Three days rest: Carpenter, Spahn, Maddux, and … Loaiza?

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For the first time in his 14-season, 339-start career Chris Carpenter started on short rest last night and it didn’t go well, as he failed to make it out of the fourth inning while allowing four runs to put the Cardinals in an early hole.

St. Louis came back to win, so rightly or wrongly few people are questioning Tony La Russa’s decision today. But mostly Carpenter making his first short-rest start at age 36 got me wondering about short-rest starters throughout baseball history.

Details from the early 1900s are often incomplete, but based on the data Baseball-Reference.com has available here are the all-time leaders in starts made on three days rest:

Warren Spahn      282
Jim Kaat          282
Gaylord Perry     280
Jim Palmer        257
Phil Niekro       255
Don Drysdale      253
Mickey Lolich     251
Jim Bunning       241
Fergie Jenkins    226
Robin Roberts     219

Warren Spahn debuted in 1942 and you’ll notice that most of those other pitchers are from the 1960s and 1970s, when four-man rotations made starts on three days rest commonplace. But how about more recently? Here’s the same list, but from 1990 forward:

Greg Maddux        30
Mike Moore         24
Scott Erickson     24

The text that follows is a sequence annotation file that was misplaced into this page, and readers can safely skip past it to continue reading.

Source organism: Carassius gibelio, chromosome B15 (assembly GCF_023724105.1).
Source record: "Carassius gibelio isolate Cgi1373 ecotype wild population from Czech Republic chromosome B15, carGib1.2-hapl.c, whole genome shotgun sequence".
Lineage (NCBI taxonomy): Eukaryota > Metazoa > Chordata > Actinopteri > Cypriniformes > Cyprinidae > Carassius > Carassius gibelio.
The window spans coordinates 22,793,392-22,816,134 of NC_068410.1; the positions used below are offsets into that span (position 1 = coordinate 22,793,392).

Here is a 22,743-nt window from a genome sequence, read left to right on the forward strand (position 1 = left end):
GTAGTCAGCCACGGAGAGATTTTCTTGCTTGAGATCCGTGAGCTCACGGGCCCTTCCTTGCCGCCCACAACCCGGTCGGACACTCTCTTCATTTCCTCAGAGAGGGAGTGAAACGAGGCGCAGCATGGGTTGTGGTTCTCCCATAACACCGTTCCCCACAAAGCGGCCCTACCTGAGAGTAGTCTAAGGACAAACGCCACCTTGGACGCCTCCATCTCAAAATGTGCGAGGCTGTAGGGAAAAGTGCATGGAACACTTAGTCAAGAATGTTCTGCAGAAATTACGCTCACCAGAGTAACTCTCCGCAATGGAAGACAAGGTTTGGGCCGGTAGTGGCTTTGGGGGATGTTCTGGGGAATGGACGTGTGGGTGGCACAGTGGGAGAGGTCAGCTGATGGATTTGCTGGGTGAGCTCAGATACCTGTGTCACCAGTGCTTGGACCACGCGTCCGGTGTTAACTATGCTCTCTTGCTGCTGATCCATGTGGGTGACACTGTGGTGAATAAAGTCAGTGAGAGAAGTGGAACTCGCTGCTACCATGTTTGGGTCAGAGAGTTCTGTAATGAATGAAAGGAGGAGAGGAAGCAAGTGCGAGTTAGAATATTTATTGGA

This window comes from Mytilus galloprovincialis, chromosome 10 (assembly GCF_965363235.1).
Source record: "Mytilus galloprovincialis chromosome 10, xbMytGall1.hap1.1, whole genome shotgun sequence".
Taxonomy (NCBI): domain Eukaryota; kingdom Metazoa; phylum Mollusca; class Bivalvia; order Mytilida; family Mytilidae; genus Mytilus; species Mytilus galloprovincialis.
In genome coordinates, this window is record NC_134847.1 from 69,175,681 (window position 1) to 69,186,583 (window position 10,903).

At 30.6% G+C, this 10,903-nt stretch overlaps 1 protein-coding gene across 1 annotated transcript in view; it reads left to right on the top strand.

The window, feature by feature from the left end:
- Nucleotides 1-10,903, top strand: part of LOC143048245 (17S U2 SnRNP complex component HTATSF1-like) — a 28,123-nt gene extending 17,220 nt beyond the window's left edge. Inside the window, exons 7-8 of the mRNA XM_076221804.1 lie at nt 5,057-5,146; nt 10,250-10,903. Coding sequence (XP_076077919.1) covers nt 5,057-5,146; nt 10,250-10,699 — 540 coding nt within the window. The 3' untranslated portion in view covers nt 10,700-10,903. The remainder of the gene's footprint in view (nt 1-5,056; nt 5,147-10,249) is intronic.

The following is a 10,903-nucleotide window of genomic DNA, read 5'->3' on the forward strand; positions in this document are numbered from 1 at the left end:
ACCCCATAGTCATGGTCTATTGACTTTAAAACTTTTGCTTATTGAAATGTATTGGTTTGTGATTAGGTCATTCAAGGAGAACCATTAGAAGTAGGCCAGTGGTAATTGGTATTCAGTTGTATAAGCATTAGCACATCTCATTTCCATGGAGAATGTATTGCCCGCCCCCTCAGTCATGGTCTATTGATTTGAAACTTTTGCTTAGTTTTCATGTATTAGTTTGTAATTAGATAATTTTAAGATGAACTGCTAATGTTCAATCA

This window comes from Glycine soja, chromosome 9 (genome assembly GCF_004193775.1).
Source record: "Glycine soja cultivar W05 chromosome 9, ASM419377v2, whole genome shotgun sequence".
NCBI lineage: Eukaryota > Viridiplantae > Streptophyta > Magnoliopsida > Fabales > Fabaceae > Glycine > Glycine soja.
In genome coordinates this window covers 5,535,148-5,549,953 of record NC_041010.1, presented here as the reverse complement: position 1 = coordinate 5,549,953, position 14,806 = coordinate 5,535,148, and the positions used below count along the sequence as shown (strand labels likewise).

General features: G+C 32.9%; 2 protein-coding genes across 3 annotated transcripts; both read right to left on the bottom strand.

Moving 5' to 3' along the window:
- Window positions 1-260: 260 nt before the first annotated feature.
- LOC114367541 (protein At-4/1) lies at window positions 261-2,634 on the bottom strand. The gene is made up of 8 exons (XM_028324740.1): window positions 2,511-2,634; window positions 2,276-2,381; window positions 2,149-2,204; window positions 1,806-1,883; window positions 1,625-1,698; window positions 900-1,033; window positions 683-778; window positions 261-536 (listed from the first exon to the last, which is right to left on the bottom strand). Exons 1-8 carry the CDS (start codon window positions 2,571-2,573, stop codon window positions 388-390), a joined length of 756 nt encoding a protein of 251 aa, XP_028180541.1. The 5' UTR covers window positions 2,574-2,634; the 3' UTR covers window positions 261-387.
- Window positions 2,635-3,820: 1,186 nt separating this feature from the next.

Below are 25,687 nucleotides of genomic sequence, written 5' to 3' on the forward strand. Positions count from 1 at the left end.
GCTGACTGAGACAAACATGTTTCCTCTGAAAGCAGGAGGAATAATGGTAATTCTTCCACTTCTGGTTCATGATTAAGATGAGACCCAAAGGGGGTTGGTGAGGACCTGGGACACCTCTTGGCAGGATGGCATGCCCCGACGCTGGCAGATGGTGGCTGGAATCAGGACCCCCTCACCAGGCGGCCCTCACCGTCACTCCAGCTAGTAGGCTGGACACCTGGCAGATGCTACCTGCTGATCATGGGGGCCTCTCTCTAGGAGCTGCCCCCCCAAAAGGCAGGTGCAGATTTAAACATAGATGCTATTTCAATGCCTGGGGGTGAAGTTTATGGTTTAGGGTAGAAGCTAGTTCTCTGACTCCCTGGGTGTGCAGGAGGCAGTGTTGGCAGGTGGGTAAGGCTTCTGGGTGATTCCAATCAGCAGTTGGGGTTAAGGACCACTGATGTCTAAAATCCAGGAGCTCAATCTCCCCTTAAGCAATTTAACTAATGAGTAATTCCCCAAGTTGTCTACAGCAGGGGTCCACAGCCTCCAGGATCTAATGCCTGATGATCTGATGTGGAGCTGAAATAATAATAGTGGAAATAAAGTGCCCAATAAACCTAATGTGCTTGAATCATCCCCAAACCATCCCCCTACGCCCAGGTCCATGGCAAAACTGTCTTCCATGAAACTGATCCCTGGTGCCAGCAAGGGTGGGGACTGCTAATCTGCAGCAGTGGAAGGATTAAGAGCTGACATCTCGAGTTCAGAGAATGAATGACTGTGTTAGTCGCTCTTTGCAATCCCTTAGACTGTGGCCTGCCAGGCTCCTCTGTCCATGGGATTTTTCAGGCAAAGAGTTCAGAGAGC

Tom Glavine        23
John Burkett       21
John Smoltz        20
Terry Mulholland   20
Tim Wakefield      19
Esteban Loaiza     19
Chuck Finley       19

Of the 10 pitchers to make 19 or more starts on three days rest since 1990, three of them were in the Braves’ rotation for most of the 1990s. And the leader since 2000? Esteban Loaiza, with 10. Obviously.

It also should be noted that knuckleballer Wilbur Wood not only made 153 starts on three days rest in the 1960s and 1970s, he also made 71 starts on two days rest. And in those 71 starts he had a 2.67 ERA.

Yankees re-sign Jon Niese to a minor league deal

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The Yankees have re-signed pitcher Jon Niese to a minor league contract, George A. King III of the New York Post reports. Niese was released on Sunday, but he’ll stick around and provide rotation depth for the Yankees.

Niese had knee surgery last August and got a late start to spring training as a result. In six spring appearances lasting an inning each, the lefty gave up three earned runs on five hits and a walk with five strikeouts.

Niese, a veteran of nine seasons, put up an aggregate 5.50 ERA with an 88/47 K/BB ratio in 121 innings last season between the Pirates and Mets.

Orioles acquire Alec Asher from the Phillies

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The Phillies announced on Tuesday that the club traded pitcher Alec Asher to the Orioles for a player to be named later.

Asher, 25, was the victim of a roster crunch. He was not going to make the 25-man roster and the starting rotation at Triple-A Lehigh Valley was already full. The Phillies acquired him from the Rangers in the July 2015 Cole Hamels trade.

Asher had good results in 27 2/3 innings in the big leagues last year, posting a 2.28 ERA with a 13/4 K/BB ratio. While it didn’t show in those stats, the right-hander sometimes struggles with command and he doesn’t miss bats often enough to make up for it. The Orioles, however, are happy to add some pitching depth.